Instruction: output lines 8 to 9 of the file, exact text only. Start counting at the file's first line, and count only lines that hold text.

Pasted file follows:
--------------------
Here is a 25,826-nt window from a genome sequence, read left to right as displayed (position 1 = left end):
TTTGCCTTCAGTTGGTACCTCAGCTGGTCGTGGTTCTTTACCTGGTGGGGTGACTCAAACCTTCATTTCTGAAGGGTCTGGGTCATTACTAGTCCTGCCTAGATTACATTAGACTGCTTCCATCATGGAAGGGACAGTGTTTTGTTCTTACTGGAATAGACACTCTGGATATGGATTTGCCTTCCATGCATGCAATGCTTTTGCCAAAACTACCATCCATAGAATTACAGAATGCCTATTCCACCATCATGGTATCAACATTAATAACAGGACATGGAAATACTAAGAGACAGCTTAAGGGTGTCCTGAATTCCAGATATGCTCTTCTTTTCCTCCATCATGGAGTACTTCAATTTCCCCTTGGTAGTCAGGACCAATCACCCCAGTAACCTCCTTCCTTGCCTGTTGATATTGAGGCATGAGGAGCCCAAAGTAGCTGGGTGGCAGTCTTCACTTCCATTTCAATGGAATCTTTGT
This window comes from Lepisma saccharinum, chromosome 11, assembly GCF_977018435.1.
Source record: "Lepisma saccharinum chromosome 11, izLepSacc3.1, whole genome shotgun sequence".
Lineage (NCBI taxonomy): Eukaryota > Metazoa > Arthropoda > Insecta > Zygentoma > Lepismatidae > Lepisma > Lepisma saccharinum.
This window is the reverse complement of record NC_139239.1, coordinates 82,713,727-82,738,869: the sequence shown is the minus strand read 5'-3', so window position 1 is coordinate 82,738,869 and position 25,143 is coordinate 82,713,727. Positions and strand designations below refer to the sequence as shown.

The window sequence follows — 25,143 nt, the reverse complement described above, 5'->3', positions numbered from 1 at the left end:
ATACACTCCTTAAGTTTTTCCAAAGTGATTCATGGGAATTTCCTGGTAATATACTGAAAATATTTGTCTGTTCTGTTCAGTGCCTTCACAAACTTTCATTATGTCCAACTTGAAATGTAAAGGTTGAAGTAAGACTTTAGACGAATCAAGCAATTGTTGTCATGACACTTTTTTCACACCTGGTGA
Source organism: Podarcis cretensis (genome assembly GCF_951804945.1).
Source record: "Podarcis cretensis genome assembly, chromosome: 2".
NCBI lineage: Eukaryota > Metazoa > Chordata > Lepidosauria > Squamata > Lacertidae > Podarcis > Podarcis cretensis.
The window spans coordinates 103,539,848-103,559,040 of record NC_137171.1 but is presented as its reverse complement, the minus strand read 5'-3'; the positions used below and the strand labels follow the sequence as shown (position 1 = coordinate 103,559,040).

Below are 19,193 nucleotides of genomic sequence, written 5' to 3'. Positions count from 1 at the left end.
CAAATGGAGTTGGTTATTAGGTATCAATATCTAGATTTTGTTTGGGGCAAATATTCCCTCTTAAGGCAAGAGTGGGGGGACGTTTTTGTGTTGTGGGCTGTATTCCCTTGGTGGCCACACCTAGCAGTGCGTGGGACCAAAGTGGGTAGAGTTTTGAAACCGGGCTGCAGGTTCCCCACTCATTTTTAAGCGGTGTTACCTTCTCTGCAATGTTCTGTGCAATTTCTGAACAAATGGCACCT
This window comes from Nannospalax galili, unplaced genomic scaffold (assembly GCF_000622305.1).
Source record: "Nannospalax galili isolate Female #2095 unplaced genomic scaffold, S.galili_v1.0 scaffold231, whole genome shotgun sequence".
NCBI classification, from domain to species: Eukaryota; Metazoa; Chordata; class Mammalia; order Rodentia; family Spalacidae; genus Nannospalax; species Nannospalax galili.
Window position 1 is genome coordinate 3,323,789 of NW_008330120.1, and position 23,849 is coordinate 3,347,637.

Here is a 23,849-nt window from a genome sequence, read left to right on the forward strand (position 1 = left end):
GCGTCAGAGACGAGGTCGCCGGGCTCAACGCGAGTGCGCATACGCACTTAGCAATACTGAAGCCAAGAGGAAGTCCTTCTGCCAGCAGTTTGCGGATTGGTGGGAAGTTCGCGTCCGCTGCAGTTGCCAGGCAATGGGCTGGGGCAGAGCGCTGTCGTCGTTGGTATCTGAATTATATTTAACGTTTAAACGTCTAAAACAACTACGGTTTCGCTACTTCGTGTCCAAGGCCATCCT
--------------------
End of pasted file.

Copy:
ATACACTCCTTAAGTTTTTCCAAAGTGATTCATGGGAATTTCCTGGTAATATACTGAAAATATTTGTCTGTTCTGTTCAGTGCCTTCACAAACTTTCATTATGTCCAACTTGAAATGTAAAGGTTGAAGTAAGACTTTAGACGAATCAAGCAATTGTTGTCATGACACTTTTTTCACACCTGGTGA
Source organism: Podarcis cretensis (genome assembly GCF_951804945.1).